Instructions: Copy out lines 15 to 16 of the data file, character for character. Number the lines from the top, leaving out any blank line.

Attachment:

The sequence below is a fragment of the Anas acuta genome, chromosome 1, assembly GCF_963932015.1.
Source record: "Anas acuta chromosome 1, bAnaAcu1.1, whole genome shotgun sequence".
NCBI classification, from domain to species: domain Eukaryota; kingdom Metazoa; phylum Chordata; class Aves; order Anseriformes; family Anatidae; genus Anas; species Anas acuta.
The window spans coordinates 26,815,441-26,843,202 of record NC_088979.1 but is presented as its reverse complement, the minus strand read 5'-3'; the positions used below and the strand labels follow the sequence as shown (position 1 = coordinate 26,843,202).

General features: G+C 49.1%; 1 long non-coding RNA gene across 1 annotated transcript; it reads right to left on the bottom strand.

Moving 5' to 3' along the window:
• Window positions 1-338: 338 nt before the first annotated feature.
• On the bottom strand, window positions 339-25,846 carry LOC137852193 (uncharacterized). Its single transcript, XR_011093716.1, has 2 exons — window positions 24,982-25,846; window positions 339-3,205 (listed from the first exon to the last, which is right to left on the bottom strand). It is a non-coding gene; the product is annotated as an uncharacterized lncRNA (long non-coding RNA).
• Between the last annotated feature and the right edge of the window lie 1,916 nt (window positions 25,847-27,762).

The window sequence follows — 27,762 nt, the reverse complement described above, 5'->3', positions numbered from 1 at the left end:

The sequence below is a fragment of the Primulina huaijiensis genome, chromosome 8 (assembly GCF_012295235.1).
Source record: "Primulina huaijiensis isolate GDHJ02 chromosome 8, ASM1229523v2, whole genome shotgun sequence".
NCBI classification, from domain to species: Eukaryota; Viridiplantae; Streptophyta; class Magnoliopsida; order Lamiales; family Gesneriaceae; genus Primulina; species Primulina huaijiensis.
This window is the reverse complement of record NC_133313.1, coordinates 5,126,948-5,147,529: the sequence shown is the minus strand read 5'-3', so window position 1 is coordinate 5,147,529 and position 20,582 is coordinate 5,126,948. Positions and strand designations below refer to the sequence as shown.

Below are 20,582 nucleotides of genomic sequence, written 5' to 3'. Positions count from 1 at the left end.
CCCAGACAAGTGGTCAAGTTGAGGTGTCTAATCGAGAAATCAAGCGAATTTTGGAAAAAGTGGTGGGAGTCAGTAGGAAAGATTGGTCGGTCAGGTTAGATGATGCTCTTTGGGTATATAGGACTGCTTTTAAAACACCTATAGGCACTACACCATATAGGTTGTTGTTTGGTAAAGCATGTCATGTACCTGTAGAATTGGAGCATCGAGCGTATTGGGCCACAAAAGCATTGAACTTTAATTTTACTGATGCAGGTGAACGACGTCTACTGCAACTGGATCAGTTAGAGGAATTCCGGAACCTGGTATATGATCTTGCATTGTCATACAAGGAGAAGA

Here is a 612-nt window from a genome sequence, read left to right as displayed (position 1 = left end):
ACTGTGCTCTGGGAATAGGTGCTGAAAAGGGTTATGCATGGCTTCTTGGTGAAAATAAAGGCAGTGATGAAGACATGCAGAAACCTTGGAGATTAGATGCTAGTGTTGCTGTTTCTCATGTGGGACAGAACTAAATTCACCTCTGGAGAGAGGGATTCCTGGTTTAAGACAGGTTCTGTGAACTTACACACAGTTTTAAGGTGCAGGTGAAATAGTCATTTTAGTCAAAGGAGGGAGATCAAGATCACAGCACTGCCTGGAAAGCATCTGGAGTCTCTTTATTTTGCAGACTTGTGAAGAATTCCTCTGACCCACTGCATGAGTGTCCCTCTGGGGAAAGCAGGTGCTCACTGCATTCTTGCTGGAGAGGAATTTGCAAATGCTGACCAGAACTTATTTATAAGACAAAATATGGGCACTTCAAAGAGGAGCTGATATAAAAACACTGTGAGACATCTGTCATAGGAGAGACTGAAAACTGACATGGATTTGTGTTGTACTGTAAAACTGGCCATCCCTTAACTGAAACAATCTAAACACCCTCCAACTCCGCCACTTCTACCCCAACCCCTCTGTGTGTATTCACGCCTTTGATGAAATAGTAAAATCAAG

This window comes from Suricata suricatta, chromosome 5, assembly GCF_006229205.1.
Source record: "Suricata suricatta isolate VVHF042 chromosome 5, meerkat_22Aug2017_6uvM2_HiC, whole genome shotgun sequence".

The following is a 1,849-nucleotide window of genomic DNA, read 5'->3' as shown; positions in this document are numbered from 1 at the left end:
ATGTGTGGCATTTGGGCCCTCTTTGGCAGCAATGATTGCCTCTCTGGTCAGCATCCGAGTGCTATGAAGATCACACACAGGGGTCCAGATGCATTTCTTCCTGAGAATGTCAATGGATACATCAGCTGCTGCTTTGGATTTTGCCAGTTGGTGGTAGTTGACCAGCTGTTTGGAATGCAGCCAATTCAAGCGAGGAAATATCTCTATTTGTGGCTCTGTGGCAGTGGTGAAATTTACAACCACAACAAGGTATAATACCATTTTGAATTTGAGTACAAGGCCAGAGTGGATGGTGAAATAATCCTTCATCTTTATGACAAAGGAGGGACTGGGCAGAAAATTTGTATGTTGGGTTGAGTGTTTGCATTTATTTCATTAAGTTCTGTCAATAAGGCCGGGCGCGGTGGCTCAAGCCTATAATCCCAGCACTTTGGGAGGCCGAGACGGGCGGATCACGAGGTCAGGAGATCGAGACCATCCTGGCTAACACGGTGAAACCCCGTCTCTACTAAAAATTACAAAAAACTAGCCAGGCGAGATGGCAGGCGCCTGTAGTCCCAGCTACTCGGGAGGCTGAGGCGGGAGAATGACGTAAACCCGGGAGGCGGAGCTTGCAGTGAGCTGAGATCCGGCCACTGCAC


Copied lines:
Below are 20,582 nucleotides of genomic sequence, written 5' to 3'. Positions count from 1 at the left end.
CCCAGACAAGTGGTCAAGTTGAGGTGTCTAATCGAGAAATCAAGCGAATTTTGGAAAAAGTGGTGGGAGTCAGTAGGAAAGATTGGTCGGTCAGGTTAGATGATGCTCTTTGGGTATATAGGACTGCTTTTAAAACACCTATAGGCACTACACCATATAGGTTGTTGTTTGGTAAAGCATGTCATGTACCTGTAGAATTGGAGCATCGAGCGTATTGGGCCACAAAAGCATTGAACTTTAATTTTACTGATGCAGGTGAACGACGTCTACTGCAACTGGATCAGTTAGAGGAATTCCGGAACCTGGTATATGATCTTGCATTGTCATACAAGGAGAAGA